34-35 Then Simeon blessed them and said to Mary, His mother: “This child is destined to cause the falling and rising of many in Israel, and to be a sign that will be spoken against, so that the thoughts of many hearts will be revealed. And a sword will pierce your own soul too.”
“A sign… spoken against” – Isaiah had predicted the coming Kingdom of God and salvation outside the nation of Israel, Isaiah 42:6-7 and 49:6. It was deeply controversial. Mary, as well as Jesus, would go through anguish.
36-37 There was also a prophet, Anna, the daughter of Penuel, of the tribe of Asher. She was very old; she had lived with her husband seven years after her marriage, and then was a widow until she was eighty-four. She never left the temple but worshipped night and day, fasting and praying.
“Anna” – Greek form of Hannah, like the mother of Samuel (1 Sam. 1-2) and also a prophetic woman, who recognised the Messiah. Before her, there were seven prophetic women recognised in Judaism.
“A widow”– her remarkable age (for the time) would be considered to bring remarkable wisdom. Widows who honoured their husbands memory by not remarrying were esteemed in Israel.
38 Coming up to them at that very moment, she gave thanks to God and spoke about the child to all who were looking forward to the redemption of Jerusalem.
“Redemption of Jerusalem” – meaning all the people of Israel, promised by God through his prophets.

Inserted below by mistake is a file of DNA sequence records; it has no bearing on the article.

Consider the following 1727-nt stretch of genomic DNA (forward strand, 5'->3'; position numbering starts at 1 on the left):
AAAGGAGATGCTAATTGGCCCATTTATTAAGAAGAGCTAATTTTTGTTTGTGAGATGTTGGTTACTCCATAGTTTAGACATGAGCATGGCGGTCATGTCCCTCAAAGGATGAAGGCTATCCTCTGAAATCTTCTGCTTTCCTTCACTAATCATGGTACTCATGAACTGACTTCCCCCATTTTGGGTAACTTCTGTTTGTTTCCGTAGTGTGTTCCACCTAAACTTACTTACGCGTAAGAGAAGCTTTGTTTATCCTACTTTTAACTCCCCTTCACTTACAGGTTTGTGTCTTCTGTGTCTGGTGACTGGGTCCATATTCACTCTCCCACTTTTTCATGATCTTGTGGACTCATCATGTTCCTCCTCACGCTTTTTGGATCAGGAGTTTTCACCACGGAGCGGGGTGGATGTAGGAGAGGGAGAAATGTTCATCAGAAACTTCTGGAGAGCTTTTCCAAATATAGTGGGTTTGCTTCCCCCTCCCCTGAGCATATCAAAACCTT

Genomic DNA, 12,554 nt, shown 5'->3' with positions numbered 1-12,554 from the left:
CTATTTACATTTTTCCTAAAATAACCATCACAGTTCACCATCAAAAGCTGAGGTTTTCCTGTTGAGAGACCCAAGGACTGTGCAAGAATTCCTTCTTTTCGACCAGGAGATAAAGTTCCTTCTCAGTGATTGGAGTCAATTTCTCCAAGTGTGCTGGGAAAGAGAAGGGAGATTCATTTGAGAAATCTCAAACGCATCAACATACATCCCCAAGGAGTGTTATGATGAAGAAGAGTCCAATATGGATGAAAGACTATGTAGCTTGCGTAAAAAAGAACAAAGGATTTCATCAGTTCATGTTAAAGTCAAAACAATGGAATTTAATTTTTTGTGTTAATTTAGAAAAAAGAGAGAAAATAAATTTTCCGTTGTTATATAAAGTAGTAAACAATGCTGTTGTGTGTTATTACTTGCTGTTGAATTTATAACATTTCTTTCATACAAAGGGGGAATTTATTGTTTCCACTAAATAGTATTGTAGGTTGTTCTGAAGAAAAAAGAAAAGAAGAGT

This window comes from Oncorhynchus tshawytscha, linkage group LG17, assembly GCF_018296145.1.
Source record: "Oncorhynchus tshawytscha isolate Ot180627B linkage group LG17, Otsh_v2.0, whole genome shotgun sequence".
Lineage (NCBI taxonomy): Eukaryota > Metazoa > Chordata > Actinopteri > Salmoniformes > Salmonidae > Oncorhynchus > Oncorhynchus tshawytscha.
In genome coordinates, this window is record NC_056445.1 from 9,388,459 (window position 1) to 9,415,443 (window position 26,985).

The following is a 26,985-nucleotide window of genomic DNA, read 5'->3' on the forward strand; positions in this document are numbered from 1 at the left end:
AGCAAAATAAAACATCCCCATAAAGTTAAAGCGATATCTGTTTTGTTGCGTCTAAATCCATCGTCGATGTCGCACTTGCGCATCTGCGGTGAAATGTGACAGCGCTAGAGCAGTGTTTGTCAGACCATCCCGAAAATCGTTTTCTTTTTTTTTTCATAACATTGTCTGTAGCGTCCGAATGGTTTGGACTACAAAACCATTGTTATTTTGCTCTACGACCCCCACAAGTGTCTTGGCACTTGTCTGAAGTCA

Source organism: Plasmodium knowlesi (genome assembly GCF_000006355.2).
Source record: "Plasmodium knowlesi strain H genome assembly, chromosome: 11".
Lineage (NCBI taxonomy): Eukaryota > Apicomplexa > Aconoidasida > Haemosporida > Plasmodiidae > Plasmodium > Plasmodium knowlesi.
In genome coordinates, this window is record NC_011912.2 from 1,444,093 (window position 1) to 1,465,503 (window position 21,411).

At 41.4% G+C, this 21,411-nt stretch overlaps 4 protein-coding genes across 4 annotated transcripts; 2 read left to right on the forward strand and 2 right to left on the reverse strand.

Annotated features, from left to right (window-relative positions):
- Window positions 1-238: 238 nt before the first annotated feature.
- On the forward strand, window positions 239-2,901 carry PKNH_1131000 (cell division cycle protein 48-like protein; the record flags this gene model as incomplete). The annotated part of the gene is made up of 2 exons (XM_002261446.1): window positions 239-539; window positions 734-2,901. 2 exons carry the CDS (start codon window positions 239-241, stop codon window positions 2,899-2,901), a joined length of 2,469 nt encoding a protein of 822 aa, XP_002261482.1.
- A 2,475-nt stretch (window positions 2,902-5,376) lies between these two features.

• For further study, see Isaiah 52:3 and 62:12; Jeremiah 31:11; Hosea 13:14; Zechariah 10:8.
39-40 When Joseph and Mary had done everything required by the Law of the Lord, they returned to Galilee to their own town of Nazareth. And the child grew and became strong; He was filled with wisdom, and the grace of God was on Him.
“They returned… to Nazareth” . Luke’s gospel does not mention the Magi’s visit, Herod’s reprisal or fleeing to Egypt, Matthew 2:1-23.
IN PRACTICE This second picture of how the old order changes, takes us into a scene where deeply devout and experienced folk have been waiting in expectation for their Messiah – with a keen leading from the Holy Spirit that this is imminent. These were people deeply steeped in the old order of Judaism and the Law, yet they were excited to encounter the child who would grow up to change it – change everything they had known. The Holy Spirit used these ‘traditionalists’ to speak prophetic words over the child, words that would be deeply controversial and as He began to work them out 30 years later, would see him pushed out of ‘their’ synagogue by a mob who wanted to push him over a cliff because He spoke of good news for Gentiles also. This story reminds us of how personal devotion to God is they key to perceiving what He is doing